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German Chancellor Calls Multiculturalism Experiment a Failure

Thilo Sarazzin's book "Germany Does Itself In" is a bestseller that accuses immigrants of damaging Germany by not integrating into society. Sarrazin's polemic chastising of Muslims in particular led the executive board of the center-left Social Democratic
Thilo Sarazzin's book "Germany Does Itself In" is a bestseller that accuses immigrants of damaging Germany by not integrating into society. Sarrazin's polemic chastising of Muslims in particular led the executive board of the center-left Social Democratic

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German Chancellor Angela Merkel made a bold remark recently saying multiculturalism has failed in Germany. Her verdict marks a shift in her previously liberal line on immigration which had always put her at odds with the more conservative wing of the party. They also align her with Thilo Sarrazin, a former Bundesbank member whose book on how the failure of many of Germany's  immigrants to integrate became a bestseller.  

German Chancellor Angela Merkel makes a stark declaration about immigration in Germany.

"The multicultural approach, that we live here side by side and be happy about each other, this approach has failed, utterly failed," the German Chancellor said.

Her comments reflect those of former German bank official, opposition politician and  author Thilo Sarrazin.

"The economic and cultural problems of integration for immigrants from  Islamic countries have an overall negative impact on the economic and social levels of the European countries that take them in," Sarrazi said.

Sarazzin is known for courting controversy and his latest book called Germany Does Itself In claims Muslim immigrants do not contribute to society. It clearly struck a chord with Germans.

"It's a big, big best seller, since the first day it was released in Germany people came into the store and just like grabbed the book," said Bianca Kreumer

"I think the excerpts were provocative, I don't really believe him, but I want to see it in context," Dimitri Belinski said.

Berlin's Kreutzberg neighborhood is home to the bulk of the city's immigrants. Here you'll find women in headscarves, ethnic restaurants and a street market catering to the more than two million people of Turkish origin who live in Germany.

Germany has long relied on immigrants to bolster its workforce. Laborers from countries like Turkey were originally known as guest workers, now that they've been here more than a generation, how they integrate with German society has sparked a debate over the nature of national identity.

Ismail Karayuz has lived here in Berlin since he was a child. He owns a local business, speaks German, pays taxes and says he does his best to contribute to society. Still, he says his heritage is Turkish so he does not feel German.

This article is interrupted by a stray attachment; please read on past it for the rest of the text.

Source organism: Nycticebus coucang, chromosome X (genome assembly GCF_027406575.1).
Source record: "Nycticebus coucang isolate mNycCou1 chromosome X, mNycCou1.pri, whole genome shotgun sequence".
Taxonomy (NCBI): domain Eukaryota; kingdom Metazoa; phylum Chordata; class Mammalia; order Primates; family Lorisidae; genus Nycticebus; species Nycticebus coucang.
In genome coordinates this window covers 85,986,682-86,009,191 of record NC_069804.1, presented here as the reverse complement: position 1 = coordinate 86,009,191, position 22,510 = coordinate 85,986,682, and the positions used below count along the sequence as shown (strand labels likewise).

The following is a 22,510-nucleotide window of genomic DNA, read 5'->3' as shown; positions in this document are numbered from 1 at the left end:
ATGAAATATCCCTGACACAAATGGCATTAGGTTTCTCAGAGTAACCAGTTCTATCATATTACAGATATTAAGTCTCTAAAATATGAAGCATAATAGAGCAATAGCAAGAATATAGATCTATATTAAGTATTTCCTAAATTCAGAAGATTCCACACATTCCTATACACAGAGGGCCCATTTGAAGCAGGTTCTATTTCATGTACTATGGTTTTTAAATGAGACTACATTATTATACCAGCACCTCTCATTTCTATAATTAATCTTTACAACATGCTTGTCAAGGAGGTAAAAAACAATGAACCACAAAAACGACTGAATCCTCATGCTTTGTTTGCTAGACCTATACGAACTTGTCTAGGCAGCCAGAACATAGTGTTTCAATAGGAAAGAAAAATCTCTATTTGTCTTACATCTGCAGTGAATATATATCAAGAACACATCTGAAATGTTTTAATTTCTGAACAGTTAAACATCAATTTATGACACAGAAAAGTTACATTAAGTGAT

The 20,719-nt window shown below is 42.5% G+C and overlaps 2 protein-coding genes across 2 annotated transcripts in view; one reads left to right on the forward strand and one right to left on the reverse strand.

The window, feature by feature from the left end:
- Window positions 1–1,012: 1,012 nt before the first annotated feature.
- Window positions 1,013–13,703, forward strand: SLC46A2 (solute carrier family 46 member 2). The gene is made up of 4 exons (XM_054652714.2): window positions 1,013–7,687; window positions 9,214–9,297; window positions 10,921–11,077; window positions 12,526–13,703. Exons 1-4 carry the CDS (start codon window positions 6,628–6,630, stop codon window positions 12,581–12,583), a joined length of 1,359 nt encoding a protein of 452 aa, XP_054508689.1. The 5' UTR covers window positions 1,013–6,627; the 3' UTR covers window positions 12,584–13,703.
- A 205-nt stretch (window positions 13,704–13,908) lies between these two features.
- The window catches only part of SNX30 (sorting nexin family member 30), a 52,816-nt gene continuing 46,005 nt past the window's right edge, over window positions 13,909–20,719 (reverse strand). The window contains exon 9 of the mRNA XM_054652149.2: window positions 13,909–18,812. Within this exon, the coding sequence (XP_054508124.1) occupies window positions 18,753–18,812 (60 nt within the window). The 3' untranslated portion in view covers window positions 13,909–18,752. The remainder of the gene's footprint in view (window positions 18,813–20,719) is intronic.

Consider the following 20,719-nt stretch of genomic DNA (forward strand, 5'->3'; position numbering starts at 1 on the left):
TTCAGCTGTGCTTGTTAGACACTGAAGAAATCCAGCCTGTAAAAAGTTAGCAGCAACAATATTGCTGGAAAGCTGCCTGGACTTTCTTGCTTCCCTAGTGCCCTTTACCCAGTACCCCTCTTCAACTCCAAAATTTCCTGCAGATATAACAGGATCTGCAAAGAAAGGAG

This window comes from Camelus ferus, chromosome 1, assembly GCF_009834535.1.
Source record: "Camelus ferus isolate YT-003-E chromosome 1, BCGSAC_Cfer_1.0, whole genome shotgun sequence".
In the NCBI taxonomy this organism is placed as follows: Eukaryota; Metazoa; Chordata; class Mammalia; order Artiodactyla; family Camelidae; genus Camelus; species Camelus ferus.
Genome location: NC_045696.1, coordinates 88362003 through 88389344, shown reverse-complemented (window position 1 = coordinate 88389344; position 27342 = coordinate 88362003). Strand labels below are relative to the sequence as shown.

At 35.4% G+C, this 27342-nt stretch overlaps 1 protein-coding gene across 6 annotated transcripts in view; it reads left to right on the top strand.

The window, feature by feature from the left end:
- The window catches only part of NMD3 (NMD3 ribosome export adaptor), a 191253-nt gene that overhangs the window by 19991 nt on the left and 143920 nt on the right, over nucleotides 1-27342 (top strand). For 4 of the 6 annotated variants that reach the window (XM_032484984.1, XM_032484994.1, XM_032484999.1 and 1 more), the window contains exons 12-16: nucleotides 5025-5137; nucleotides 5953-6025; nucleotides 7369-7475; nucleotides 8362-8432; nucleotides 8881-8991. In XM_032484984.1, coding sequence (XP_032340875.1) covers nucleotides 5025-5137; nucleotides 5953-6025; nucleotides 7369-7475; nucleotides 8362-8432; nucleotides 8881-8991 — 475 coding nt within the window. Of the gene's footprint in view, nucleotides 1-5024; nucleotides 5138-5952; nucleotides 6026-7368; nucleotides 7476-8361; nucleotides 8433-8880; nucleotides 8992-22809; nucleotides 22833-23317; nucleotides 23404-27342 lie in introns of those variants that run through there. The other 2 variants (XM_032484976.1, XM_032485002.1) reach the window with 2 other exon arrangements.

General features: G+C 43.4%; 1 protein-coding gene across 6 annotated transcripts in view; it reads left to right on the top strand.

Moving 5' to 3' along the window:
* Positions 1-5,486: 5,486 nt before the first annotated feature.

"Society has not really accepted me as a German,  but I am part of the society here, I live here," he said.

German officials say a small minority of immigrants do not make an effort to fit in and the government should do something about it. Parliament member Michael Fuchs believes immigrants who fail to learn the language or do not try should lost state benefits.

"The social welfare system has possibilities to cut on the social welfare if for instance the parents are not sending their children into both kindergarten or school," Fuchs said.

Germany's banking center, Frankfurt has more immigrants than any other city, and officials are working hard to give them opportunities to fit in. This adult school offers courses in language and culture free to immigrants who can not afford pay. Language director Bernt Eckhardt says it's mandated by law.

"The government requires that if you stay here, you should learn German enough to move and integrate in the society," Eckhardt said.

Pakistani immigrant Tasneem Gul came here six months ago. Although she speaks her native Urdu at home, she is committed to learning German as quickly as possible.

"Very important all foreigners for language, when I don't know about the language, I will not survive in this land," she said.

Chancellor Merkel discussed immigration when she met recently with her Turkish counterpart. Despite her harsh words that multiculturalism is failing, she was careful to say she doesn't oppose immigration altogether, she just wants better integration into German society.  One sign that it is moving in the that direction is Germany's national football team. Nearly half of the players have immigrant roots and its biggest star is an ethnic Turk, born in Germany.

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